Article Text

Download PDFPDF

P 028
  1. Morag Farquhar1,
  2. Caroline Moore1,
  3. Carole Gardener1,
  4. Hanne Holt Butcher1,
  5. Gail Ewing2,
  6. Patrick White3,
  7. Sara Booth4,
  8. Sophie Howson5,
  9. Ravi Mahadeva4,
  10. Silvia Mendonca1,
  11. on behalf of the Living with Breathlessness study team
  1. 1Primary Care Unit, Dept. Public Health & Primary Care, University of Cambridge
  2. 2Centre for Family Research, University of Cambridge
  3. 3 King's College London
  4. 4 Cambridge University Hospitals NHS Foundation Trust
  5. 5 Cambridgeshire Community Services


Introduction Chronic obstructive pulmonary disease (COPD) is a chronic progressive condition with high symptom-burden, accounting for one death every 20 minutes in England and Wales. Patient-centred care takes into account patient needs and preferences but we lack fundamental research on needs in advanced non-malignant disease and the clinical practice tools required to enable such care.

Aim To describe unmet care and support needs in advanced COPD and identify mechanisms for need-identification to enable patient-centred care.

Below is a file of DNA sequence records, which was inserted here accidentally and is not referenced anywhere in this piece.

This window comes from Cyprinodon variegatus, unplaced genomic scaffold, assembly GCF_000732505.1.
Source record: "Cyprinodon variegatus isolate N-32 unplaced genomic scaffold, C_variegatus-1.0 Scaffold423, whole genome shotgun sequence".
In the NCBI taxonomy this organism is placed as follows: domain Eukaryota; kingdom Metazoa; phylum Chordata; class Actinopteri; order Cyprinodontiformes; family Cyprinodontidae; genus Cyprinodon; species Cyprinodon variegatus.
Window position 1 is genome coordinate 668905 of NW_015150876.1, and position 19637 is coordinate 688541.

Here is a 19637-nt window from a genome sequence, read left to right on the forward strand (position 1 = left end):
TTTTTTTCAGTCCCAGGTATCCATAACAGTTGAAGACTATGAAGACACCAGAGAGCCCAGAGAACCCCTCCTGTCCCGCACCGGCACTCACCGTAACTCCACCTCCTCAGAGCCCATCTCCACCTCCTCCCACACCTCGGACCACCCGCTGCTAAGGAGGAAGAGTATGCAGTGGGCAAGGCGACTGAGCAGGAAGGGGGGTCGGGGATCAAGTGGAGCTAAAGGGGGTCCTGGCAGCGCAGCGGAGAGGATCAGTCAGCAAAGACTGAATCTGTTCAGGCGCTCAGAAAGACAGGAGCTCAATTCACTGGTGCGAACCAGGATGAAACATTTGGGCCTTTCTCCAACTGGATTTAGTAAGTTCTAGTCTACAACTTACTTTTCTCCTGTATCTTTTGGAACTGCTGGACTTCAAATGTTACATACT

Method Mixed-method interviews with the population-based Living with Breathlessness study cohort of patients with advanced COPD, their informal carers and key clinicians. Validated patient measures of function, need and service use analysed using descriptive statistics. Purposively sampled multiple-perspective qualitative data on needs and experiences of care analysed using a framework approach.

Results 235 patients recruited: mean age 71.6 years (SD 10.3), 61% male, mean MMRC dyspnoea scale 3.68 (SD 1.04) and CAT 23.4 (SD 7.5). Patients identified symptoms unreported to clinicians and unmet needs for support with practical tasks, personal care, psychological support and information. Patients' ability to spontaneously articulate need was limited. Descriptions of service contacts could be characterised as predominantly reactive: “care” was invisible to some. Service contacts appeared to be driven by organisational and medical agendas rather than patient-centred.

Conclusion(s) Shifting the focus beyond organisational and medical agendas in advanced COPD to more patient-centred approaches requires the proactive identification of need, prompted by clinicians. This could be facilitated by a brief structured holistic tool, grounded in patient data, yet feasible for use in clinical practice.

  • Supportive care

Statistics from

Request Permissions

If you wish to reuse any or all of this article please use the link below which will take you to the Copyright Clearance Center’s RightsLink service. You will be able to get a quick price and instant permission to reuse the content in many different ways.